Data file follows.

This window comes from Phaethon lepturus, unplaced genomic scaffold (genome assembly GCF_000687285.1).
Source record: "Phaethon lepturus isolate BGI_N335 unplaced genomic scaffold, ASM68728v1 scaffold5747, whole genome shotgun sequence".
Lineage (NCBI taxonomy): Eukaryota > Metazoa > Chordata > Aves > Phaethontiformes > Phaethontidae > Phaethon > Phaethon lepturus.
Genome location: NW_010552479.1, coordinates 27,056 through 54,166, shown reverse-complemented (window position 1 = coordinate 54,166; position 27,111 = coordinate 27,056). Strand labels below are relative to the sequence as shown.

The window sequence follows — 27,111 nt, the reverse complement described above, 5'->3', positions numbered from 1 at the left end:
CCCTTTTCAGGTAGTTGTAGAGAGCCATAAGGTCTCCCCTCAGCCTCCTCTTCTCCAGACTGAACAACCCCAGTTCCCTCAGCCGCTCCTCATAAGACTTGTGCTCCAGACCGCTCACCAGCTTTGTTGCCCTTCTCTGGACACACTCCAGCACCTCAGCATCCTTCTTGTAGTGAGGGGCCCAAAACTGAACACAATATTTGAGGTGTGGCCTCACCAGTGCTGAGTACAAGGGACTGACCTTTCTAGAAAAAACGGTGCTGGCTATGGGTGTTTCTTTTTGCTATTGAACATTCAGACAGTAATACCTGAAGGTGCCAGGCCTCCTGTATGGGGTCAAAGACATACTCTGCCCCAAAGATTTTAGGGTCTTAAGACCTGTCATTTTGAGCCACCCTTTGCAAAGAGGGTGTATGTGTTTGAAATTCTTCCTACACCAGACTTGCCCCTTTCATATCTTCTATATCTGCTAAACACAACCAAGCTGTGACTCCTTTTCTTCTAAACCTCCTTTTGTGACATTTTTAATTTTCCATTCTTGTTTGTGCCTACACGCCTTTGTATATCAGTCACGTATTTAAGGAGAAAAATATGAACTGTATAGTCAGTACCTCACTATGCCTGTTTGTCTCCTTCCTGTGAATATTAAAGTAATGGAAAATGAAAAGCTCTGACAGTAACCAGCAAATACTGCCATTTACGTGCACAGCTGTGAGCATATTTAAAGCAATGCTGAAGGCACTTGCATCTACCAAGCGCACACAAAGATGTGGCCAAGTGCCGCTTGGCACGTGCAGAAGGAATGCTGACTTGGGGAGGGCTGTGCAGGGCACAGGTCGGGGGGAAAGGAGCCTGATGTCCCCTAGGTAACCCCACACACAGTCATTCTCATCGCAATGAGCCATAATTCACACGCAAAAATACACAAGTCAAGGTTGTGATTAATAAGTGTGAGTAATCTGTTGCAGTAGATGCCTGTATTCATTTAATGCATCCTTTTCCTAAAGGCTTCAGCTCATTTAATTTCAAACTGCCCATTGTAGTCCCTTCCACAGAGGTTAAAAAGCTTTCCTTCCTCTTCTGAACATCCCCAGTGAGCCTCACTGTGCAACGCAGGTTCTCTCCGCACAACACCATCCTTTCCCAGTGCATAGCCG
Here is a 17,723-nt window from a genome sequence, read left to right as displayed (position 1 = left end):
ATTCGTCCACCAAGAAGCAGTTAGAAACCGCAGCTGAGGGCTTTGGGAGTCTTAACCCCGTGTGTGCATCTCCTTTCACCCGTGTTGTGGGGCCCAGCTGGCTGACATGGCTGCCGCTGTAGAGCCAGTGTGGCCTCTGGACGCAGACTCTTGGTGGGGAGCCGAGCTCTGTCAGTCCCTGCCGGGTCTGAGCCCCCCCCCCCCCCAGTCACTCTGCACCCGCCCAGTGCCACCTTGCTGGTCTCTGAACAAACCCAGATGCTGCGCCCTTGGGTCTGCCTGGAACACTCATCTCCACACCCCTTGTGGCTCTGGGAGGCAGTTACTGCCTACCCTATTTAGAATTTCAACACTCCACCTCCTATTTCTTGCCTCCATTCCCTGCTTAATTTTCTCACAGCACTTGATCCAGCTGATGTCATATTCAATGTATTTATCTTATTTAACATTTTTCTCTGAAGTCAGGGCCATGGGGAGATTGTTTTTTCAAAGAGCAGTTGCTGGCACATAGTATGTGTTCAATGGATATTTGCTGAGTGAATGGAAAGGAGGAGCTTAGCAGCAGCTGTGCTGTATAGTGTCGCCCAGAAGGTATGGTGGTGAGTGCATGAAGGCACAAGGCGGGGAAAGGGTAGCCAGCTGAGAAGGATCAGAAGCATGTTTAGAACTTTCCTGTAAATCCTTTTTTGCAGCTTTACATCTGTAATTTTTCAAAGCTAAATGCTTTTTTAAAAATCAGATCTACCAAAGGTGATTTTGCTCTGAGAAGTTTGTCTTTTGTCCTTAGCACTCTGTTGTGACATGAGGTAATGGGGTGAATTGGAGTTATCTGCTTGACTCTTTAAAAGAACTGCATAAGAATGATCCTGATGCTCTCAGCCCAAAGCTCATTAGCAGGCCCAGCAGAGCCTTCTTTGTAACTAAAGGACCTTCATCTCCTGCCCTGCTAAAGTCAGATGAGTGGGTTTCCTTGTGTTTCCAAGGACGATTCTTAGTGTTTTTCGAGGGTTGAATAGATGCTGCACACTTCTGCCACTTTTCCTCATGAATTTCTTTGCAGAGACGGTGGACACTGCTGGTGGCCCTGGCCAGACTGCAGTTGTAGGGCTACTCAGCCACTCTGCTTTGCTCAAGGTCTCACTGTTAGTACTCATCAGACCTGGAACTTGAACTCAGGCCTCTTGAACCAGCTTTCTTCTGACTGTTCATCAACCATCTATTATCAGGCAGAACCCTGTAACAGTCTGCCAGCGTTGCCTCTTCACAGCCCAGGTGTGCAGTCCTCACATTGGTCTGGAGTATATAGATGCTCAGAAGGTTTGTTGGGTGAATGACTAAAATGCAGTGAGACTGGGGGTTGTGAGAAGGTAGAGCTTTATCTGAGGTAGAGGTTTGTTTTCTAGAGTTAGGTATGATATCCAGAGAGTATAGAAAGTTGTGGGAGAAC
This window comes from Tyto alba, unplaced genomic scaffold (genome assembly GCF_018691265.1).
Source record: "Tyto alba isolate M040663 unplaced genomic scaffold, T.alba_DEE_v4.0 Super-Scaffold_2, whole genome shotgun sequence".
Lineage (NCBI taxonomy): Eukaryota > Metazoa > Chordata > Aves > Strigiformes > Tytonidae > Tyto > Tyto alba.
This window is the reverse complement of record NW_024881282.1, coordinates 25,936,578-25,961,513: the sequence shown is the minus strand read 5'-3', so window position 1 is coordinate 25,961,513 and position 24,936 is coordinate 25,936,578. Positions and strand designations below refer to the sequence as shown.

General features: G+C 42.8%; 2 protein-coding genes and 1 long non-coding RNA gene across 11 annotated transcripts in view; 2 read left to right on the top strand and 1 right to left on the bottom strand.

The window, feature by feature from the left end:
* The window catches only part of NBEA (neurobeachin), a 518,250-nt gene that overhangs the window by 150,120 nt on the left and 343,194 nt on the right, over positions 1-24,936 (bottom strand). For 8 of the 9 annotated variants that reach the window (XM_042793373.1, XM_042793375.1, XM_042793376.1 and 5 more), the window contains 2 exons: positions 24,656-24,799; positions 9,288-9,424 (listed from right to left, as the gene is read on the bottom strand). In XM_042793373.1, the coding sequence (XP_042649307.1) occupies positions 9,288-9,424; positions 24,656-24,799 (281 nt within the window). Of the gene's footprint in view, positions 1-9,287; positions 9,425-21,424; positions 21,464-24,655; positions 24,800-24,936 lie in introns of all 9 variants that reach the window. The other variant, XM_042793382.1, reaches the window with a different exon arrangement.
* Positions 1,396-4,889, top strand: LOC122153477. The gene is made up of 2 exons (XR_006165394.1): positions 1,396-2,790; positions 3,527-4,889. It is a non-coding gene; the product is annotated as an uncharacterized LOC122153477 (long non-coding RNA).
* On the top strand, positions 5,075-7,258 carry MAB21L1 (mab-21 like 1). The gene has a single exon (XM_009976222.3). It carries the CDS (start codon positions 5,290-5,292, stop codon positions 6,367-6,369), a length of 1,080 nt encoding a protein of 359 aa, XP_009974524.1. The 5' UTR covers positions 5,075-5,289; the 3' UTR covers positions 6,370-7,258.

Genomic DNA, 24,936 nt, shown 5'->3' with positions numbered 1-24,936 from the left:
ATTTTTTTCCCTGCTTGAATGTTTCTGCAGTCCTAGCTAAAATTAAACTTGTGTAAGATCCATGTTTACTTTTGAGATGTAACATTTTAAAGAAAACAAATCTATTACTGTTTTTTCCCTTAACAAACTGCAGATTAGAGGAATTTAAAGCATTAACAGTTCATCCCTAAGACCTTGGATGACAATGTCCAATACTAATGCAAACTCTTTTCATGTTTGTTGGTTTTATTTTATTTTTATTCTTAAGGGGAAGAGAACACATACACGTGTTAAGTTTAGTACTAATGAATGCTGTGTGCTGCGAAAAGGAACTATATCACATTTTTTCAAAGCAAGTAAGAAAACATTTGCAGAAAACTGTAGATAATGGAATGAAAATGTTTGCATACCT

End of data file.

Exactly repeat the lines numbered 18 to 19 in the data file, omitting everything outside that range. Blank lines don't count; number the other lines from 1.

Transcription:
Genomic DNA, 24,936 nt, shown 5'->3' with positions numbered 1-24,936 from the left:
ATTTTTTTCCCTGCTTGAATGTTTCTGCAGTCCTAGCTAAAATTAAACTTGTGTAAGATCCATGTTTACTTTTGAGATGTAACATTTTAAAGAAAACAAATCTATTACTGTTTTTTCCCTTAACAAACTGCAGATTAGAGGAATTTAAAGCATTAACAGTTCATCCCTAAGACCTTGGATGACAATGTCCAATACTAATGCAAACTCTTTTCATGTTTGTTGGTTTTATTTTATTTTTATTCTTAAGGGGAAGAGAACACATACACGTGTTAAGTTTAGTACTAATGAATGCTGTGTGCTGCGAAAAGGAACTATATCACATTTTTTCAAAGCAAGTAAGAAAACATTTGCAGAAAACTGTAGATAATGGAATGAAAATGTTTGCATACCT